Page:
PITA Fiscal Year 2013 Projects

Enantioselective Separation using Chiral Au Nanoparticles

Lead University: Carnegie Mellon University
PI: Nisha Shukla, ICES
Co-PI: A.J.Gellman, Dept. of Chemical Engineering
PA Industry: Supleco/Sigma-Aldrich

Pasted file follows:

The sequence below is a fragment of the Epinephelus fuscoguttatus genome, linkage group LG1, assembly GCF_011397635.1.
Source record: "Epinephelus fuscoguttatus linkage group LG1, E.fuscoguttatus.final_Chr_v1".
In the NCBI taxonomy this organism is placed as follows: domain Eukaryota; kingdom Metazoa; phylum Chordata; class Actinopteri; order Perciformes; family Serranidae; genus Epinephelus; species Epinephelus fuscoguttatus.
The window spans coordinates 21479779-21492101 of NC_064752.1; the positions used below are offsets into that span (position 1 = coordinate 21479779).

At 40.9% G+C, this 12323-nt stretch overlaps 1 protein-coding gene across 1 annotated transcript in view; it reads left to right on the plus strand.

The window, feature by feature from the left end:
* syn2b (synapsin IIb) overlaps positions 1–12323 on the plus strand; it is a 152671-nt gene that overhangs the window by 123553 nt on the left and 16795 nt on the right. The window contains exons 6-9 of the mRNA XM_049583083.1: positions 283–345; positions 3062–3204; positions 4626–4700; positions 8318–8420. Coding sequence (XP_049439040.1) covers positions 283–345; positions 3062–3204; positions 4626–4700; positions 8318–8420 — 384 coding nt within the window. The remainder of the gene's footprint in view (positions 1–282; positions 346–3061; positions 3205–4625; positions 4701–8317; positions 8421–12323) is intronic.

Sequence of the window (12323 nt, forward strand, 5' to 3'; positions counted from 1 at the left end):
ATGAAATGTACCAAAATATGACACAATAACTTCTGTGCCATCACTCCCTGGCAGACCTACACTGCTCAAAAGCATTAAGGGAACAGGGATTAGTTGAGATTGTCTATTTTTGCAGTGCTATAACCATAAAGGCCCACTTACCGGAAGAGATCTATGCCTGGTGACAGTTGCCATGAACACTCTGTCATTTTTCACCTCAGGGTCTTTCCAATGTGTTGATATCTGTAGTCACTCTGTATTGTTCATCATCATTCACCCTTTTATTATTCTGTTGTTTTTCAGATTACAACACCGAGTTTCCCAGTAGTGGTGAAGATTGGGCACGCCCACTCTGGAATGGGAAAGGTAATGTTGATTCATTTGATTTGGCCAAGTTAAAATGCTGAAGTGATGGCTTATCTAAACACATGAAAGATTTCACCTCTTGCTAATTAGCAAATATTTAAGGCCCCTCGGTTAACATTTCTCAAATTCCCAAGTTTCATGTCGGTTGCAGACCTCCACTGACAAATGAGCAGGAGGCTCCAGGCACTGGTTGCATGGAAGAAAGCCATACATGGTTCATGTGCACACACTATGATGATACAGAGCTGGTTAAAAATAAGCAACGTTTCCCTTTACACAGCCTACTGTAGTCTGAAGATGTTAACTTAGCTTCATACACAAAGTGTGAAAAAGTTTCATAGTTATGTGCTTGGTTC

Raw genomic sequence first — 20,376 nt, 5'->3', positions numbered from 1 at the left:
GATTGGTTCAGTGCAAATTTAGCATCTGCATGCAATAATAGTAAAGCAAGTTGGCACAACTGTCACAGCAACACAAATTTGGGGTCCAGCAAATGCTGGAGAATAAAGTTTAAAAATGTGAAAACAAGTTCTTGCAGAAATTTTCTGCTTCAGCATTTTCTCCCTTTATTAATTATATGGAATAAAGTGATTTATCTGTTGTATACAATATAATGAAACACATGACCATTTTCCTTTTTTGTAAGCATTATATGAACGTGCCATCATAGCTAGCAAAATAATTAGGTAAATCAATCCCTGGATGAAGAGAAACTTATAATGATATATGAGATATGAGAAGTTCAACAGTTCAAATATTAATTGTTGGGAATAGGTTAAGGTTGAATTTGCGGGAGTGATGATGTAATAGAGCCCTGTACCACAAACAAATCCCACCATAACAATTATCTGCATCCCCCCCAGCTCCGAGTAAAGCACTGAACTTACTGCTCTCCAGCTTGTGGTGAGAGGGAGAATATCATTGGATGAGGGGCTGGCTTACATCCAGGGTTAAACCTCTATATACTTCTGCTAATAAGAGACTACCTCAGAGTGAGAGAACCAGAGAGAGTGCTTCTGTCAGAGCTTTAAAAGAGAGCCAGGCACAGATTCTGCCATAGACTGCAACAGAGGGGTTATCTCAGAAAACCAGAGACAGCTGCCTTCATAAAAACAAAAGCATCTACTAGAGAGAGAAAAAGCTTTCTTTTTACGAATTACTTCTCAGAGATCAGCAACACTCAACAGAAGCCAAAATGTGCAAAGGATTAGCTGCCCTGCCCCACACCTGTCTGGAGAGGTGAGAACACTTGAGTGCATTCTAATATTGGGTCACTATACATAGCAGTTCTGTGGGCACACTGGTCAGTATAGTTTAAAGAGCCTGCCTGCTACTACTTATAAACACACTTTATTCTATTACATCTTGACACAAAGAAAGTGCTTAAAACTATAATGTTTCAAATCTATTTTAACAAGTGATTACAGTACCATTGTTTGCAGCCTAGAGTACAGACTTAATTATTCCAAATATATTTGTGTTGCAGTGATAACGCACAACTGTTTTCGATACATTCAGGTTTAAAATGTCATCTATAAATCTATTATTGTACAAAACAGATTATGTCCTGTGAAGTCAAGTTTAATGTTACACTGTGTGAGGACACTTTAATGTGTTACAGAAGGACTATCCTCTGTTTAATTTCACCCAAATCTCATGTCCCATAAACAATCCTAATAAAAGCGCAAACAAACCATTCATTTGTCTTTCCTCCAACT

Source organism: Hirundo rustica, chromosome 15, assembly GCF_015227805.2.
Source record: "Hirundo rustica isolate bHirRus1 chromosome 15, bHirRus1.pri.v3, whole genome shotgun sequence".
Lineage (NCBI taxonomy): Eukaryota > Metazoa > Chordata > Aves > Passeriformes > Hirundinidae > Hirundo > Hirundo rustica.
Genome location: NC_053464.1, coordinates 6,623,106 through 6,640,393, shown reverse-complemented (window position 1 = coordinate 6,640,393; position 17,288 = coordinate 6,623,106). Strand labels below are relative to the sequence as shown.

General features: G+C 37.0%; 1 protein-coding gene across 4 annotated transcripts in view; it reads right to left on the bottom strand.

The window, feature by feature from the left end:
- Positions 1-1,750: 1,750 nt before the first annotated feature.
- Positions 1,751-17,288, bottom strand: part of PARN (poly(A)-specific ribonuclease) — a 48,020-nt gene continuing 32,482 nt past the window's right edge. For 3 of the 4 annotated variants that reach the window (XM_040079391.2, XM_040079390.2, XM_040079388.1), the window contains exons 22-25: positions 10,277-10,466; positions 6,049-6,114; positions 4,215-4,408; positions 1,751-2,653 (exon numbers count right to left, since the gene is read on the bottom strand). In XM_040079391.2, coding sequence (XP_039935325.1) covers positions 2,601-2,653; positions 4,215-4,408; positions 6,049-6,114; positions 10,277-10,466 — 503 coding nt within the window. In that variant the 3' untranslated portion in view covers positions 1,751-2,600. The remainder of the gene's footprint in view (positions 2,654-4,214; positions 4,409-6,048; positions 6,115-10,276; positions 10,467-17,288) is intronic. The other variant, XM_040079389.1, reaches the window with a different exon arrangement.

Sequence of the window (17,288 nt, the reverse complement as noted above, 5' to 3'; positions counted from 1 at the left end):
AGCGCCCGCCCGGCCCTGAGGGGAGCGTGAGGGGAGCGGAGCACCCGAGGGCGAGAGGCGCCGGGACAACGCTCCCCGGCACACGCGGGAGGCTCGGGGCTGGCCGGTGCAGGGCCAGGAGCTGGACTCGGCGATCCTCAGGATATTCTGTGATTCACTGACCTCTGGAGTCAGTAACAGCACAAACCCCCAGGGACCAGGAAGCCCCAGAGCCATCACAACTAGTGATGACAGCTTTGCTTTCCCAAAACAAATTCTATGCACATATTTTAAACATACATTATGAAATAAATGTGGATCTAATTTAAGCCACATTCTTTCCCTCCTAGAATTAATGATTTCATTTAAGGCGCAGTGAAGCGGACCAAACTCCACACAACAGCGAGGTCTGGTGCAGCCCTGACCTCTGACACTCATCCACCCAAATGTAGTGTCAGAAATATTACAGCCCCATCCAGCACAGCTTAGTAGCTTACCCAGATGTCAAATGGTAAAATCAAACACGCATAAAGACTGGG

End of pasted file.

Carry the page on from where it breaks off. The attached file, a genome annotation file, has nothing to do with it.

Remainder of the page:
Molecular homochirality is an important characteristic of life on Earth. Although most important biomolecules (DNA, proteins, sugars) have both left- and right-handed structural forms, in living organisms they occur in only one of these two forms. As a result, the physiological impact of chiral bioactive compounds such as fragrances, pharmaceuticals and pesticides depends on their handedness, which must be controlled during production. There have been tremendous advances in understanding chirality on a molecular level; however, implementation and understanding of chirality at the nanoscale is currently emerging in the area of catalysis, sensing, chirooptical devices and enantiomer separations. Recently, the PIs have reported the first observations of enantioselective adsorption of a chiral compound on chiral metal nanoparticles (J. Amer. Chem. Soc. 132(25), 2010, 8575). Enantioselective adsorption is the physical basis for enantioselective separations which are critical to production of most enantiomerically pure compounds such as pharmaceuticals. The previous PITA project allowed systematic study of various chiral ligands for preparation of chiral Au nanoparticles which are capable of enantiospecific adsorption. In addition, systemic study was done to understand the effect of temperature and wavelength on enantiospecific adsorption. Various probe molecules such as 2-butanol, tartaric acid, alanine were also studied. Recenty the PIs have developed a simpler and more robust model than used in their earlier paper for quantifying enantiospecific adsorption equilibrium constants from optical rotation data. In addition, some success was achieved in centrifugal separations with the use of chiral Au nanoparticles to develop a centrifugation based method for enantiospecific purification of chiral compounds. However this part of the project still needs more work. The main aim of this project will be to continue centrifugal separation with the use of chiral Au nanoparticles to develop a centrifugation based method for enantiospecific purification of chiral compounds. The second part of the proposed project will be to use real drugs such ibuprofen and study enantioselective adsoption on chiral Au nanoparticles. This project will also contribute to the training of undergraduate students for research courses 6-200 and CIT honors research (39-500).